We need to reclaim a forgotten sense of what ‘equality’ means. This is equality as the right to be the same rather than the right to be different. Equality as difference is what many students, academics and manager in higher education accept and promote (Mieschbuehler 2017, 2018). Treating people as equal to them means merely accepting and respecting differences. What was once a universal concept emphasising a common humanity has been replaced by a particular concept emphasising the respect that must be given to what are divisive elements of people’s given identities (Malik 1996; Fukuyama 2018; Mieschbuehler 2019). This is not a simple semantic change but a political change that undermines the universalising project of higher education, of the ‘university’.
The impact of this politicised, particularised view of equality is manifest throughout higher education. In policy terms it means the creation of initiatives in institutions and classrooms to celebrate and even promote diversity. In terms of assessment it is expressed in the adoption of relational comparisons of student attainment that are used that compare relative attainment levels between groups (Mieschbuehler 2018). Instead of seeing students who desire and deserve the best a university education can offer they are presented in policies and practice as being easily differentiated into racial, cultural, class or gender-based groups. As the research discussed in this talk reveals the consequences of equality as diversity are often unwelcome to students.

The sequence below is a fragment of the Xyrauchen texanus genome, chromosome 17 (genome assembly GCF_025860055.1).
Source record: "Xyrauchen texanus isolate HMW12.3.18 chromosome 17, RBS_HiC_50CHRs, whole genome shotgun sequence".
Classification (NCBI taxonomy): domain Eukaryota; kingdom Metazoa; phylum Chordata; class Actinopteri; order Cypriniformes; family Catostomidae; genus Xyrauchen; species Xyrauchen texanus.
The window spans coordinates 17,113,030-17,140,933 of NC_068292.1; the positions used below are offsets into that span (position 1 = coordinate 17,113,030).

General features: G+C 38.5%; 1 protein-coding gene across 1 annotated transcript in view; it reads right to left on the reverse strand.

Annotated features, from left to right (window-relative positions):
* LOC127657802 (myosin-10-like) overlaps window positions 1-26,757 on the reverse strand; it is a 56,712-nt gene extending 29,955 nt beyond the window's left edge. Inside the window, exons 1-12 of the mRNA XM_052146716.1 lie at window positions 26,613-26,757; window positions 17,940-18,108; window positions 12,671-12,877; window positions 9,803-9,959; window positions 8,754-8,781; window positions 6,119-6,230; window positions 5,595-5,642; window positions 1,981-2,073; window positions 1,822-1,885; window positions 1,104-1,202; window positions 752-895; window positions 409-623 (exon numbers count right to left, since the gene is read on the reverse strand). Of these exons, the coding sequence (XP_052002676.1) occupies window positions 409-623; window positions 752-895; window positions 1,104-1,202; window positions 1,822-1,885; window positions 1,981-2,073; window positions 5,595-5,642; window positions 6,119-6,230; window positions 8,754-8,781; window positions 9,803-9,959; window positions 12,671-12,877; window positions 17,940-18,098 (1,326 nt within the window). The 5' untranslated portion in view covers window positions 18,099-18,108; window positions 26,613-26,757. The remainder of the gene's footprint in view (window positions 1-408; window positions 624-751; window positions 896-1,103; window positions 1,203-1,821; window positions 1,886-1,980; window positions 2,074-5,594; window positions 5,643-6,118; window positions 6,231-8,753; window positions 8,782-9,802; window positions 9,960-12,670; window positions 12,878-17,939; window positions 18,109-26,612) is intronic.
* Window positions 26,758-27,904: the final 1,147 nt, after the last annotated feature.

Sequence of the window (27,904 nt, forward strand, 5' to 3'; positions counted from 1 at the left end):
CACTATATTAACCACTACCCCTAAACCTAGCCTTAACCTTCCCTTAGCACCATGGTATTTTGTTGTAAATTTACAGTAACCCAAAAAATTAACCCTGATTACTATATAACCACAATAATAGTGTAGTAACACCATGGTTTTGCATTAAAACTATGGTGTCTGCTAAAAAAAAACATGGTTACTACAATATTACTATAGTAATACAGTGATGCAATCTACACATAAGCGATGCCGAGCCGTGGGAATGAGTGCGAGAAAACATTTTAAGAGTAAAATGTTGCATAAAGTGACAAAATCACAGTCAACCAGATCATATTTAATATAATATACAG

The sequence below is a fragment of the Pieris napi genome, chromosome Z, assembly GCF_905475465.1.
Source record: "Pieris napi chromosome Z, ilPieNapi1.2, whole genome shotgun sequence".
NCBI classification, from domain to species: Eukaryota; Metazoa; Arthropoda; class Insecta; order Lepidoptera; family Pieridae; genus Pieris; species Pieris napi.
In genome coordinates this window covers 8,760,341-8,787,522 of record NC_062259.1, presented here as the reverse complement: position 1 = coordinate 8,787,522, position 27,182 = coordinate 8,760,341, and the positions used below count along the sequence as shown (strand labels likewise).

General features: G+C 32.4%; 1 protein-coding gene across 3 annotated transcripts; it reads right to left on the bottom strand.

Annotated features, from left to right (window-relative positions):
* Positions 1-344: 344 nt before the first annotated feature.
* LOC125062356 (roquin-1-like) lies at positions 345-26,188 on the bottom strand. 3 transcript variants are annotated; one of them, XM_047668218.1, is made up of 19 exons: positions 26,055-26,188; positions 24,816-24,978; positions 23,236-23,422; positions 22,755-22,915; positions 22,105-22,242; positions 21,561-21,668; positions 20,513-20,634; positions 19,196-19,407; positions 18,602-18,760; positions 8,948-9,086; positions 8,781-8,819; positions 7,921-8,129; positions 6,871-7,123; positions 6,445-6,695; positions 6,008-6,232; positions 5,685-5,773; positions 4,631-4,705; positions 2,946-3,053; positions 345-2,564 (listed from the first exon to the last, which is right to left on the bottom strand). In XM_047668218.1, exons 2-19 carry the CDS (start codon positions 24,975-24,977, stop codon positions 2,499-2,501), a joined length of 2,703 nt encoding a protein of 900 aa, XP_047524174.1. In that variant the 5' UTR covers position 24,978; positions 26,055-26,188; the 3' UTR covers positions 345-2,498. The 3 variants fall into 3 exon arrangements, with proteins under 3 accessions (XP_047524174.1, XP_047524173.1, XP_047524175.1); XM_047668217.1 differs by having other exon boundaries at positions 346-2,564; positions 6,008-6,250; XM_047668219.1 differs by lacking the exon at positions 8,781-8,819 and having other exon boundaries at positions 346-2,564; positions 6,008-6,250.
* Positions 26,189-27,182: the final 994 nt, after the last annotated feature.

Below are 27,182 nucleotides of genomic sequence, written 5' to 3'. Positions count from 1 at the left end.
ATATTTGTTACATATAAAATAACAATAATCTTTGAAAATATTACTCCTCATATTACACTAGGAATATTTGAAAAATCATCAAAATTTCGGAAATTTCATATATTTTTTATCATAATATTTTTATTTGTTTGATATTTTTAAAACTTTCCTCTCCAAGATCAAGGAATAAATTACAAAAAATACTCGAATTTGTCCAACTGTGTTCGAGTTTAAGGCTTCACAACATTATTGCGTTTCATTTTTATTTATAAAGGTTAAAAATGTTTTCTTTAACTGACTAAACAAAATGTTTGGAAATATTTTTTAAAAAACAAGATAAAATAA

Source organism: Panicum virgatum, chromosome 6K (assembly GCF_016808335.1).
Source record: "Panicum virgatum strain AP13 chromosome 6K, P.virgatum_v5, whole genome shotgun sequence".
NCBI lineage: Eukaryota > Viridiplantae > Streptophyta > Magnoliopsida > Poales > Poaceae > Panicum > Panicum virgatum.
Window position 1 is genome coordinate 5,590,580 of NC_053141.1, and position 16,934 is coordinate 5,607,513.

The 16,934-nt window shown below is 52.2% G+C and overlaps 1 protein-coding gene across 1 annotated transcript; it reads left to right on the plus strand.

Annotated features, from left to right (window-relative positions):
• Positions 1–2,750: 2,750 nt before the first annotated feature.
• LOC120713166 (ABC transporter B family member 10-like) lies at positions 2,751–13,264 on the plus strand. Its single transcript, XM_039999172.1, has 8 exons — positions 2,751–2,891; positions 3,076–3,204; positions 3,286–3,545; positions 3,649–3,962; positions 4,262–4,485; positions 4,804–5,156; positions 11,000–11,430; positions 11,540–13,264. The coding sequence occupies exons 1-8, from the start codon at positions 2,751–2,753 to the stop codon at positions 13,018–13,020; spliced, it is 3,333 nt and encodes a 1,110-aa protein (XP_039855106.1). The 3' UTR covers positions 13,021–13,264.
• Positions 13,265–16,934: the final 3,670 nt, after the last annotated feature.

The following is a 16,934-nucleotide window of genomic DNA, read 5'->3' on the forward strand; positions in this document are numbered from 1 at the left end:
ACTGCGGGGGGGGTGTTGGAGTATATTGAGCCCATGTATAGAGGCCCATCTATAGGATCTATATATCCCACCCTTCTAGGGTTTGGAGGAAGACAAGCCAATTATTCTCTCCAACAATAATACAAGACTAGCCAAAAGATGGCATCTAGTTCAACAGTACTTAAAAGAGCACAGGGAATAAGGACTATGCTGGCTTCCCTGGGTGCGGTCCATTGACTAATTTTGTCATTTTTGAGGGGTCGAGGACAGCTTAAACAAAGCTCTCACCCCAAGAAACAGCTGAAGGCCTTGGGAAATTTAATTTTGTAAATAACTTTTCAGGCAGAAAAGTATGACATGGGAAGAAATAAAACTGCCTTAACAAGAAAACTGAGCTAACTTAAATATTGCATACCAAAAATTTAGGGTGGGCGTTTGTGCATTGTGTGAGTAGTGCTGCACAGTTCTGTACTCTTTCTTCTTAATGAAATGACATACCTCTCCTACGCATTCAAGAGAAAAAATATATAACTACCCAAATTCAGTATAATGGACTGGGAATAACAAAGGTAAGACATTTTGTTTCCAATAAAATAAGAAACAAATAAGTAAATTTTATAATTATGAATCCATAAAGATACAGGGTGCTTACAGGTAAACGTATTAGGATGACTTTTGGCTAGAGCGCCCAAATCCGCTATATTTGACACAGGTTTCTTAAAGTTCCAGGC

This divisive thinking may seem to empower various groups but it ultimately denies all students the possibility of accessing the best university education, the education that embodies what Matthew Arnold called ‘the best that has been thought and said’ (Arnold  2003: 50; Boghossian 2007). Instead education is rebuilt around fixed, particular identities (Malik 1996; Barry 2001).
Recapturing real equality means restoring the forgotten ‘absolute’ sense of human equality and defending it along with ‘absolute’ standards which offer all students the ability to reach their human potential through access to a universal liberal education.
Arnold, M. ( 2003) ‘The function of criticism at the present time’, in Collini, S. (ed.) Culture and Anarchy and Other Writings, Cambridge: Cambridge University Press.
Barry, B. (2001) Culture and Equality, Cambridge: Polity Press.
Boghossian, P. (2007) Fear of Knowledge: Against Relativism and Constructivism, Oxford: Oxford University Press.
Fukayama, F. (2018) Identity: Contemporary Identity Politics and the Struggle for Recognition, London: Profile Books Ltd.
Malik, K (1996) The Meaning of Race: Race, History and Culture in Western Society, New York: New York University Press.
Mieschbuehler, R. (2017) Beyond ‘student experience’, in Hayes, D. (Ed.) Beyond McDonaldization: Visions of Higher Education, London and New York: Routledge.
Mieschbuehler, R. (2018) The Minoritisation of Higher Education Students: An Examination of Contemporary Policies and Practice, London and New York: Routledge.
Mieschbuehler, R. (2019) The Racialisation of Campus Relations, HEPI Occasional Paper, Oxford: HEPI. (Forthcoming)